Organic Industry Report
The category experienced the highest growth for any organic food category in 2009 with 1% growth, making it the only segment not recording diminished growth from 2008.
Organic dairy and packaged & prepared foods were the big disappointments of 2009, both shrinking about 1%. With factors such as price drops for conventional milk, consumers trying to save money were put off by the wide price gaps of conventional vs. organic in categories such as dairy and meat. The mass market channel commanded the lion’s share of organic food sales in 2009 with more than half (54%) of organic food passing through mainstream grocers, club stores and retailers.
Natural retailers were the runners-up ith 38% of total organic food sales, conceding some sales to mass market because many consumers assume”although not necessarily correctly”that organic products are cheaper in mass market. The farmers’ market/co-op/CSA channel, although small, generates a lot of buzz as consumers increasingly look for local and regional organic foods.
Among other factors, wider distribution of organic products in various channels, as well as the growth of private label in the retail channels have contributed to shifts in the allotment of sales among the various channels.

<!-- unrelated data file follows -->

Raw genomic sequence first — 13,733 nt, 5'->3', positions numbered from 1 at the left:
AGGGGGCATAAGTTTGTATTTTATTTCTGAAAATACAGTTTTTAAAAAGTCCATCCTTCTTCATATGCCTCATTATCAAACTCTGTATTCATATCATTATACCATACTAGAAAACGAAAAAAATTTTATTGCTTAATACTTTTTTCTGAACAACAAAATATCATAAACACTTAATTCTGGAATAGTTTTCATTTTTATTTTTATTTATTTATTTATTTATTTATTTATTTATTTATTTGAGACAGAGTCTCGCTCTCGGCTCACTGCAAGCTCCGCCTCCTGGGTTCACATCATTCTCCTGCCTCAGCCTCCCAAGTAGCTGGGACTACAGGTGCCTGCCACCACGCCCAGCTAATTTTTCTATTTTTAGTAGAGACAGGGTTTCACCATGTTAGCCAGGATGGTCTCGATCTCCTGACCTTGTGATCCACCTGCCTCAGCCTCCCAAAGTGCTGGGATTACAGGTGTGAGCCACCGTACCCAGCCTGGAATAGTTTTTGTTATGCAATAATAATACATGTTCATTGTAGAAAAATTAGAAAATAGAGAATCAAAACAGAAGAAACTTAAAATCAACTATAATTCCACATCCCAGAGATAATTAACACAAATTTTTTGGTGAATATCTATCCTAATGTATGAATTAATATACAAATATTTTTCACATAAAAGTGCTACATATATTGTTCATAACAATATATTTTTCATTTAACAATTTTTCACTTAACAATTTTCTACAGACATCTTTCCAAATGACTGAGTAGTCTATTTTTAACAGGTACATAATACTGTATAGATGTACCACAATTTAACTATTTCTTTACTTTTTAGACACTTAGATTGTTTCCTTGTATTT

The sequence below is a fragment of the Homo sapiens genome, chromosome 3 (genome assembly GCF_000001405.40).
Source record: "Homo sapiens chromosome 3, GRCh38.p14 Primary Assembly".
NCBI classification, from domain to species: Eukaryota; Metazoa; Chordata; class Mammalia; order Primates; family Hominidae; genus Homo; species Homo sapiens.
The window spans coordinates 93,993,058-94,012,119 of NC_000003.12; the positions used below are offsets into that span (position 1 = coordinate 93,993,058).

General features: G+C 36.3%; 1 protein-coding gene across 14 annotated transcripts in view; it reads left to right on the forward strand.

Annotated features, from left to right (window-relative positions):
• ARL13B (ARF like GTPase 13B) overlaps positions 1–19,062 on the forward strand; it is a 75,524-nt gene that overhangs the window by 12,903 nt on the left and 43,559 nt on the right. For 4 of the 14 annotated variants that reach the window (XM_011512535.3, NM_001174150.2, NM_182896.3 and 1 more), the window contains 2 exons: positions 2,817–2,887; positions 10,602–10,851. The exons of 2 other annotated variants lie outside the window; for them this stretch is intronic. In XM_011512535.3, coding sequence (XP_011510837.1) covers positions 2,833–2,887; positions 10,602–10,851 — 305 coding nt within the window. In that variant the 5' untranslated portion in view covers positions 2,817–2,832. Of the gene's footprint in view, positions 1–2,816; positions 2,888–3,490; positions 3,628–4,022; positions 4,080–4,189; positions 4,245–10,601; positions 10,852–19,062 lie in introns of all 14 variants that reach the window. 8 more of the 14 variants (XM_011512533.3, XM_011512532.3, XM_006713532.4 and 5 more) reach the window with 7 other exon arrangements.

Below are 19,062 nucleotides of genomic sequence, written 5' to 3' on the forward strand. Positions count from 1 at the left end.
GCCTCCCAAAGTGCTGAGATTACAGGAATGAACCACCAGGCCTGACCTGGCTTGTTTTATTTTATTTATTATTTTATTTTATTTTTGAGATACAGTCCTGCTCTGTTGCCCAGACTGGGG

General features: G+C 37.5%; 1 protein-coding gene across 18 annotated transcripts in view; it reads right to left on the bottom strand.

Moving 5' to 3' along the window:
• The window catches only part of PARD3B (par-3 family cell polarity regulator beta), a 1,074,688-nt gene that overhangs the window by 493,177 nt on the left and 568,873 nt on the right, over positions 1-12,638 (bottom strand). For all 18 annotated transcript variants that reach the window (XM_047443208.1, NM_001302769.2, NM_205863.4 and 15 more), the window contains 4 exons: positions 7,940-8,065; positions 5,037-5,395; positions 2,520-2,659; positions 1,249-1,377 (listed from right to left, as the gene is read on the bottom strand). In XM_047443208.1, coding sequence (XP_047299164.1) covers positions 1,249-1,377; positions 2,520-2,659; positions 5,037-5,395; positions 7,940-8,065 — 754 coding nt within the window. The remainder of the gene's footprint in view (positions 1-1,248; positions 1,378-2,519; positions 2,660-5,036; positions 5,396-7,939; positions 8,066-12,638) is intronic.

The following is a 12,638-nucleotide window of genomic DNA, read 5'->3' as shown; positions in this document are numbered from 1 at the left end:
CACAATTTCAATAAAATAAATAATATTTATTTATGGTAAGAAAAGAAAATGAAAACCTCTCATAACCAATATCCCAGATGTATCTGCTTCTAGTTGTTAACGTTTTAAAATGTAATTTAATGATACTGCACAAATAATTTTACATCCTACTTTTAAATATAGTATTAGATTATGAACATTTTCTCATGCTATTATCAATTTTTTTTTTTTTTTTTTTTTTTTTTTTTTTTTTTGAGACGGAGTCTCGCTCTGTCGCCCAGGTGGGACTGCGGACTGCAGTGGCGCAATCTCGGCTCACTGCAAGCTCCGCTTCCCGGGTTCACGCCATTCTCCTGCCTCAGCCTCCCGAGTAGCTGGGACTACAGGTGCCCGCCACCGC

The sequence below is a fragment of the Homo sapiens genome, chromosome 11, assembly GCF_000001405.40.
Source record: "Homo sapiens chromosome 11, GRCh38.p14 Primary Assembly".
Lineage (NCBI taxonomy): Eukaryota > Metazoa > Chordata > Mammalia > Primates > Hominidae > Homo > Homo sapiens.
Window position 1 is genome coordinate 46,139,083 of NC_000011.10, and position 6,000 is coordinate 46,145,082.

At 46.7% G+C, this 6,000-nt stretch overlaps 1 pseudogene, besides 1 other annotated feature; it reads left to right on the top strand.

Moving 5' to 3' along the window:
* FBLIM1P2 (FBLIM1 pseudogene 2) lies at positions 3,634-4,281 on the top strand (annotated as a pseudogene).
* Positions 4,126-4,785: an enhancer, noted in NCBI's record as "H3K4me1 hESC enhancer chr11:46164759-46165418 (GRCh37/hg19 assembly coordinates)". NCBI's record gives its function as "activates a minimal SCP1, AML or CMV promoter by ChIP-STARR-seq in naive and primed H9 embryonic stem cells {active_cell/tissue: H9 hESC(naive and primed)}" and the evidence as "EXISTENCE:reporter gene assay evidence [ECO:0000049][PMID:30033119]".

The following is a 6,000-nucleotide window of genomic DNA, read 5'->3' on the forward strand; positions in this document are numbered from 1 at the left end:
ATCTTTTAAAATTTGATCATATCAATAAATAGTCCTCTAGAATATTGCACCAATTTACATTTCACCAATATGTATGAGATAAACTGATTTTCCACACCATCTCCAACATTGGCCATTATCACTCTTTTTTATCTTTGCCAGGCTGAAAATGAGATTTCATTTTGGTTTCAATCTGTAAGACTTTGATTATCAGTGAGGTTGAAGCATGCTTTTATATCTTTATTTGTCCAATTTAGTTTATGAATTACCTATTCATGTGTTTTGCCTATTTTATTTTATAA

When eported in the 2006 OTA report (2005 sales), the natural grocery chains and regional natural and health food stores accounted for 47% of all sales, nearly 10% higher share than in 2009. Growing by 9. 1% in 2009, the organic non-food category continues to outpace the growth of total non-food sales. The organic non-food market added $151 million in new sales dollars in 2009 to reach total sales of $1.
8 billion. U. S. Organic Non-food vs. Total Non-food Sales, Growth and Penetration, 2003-2009 Category Organic Non-food Growth Total Non-food Growth Organic as % Total 0. 1% 439 20.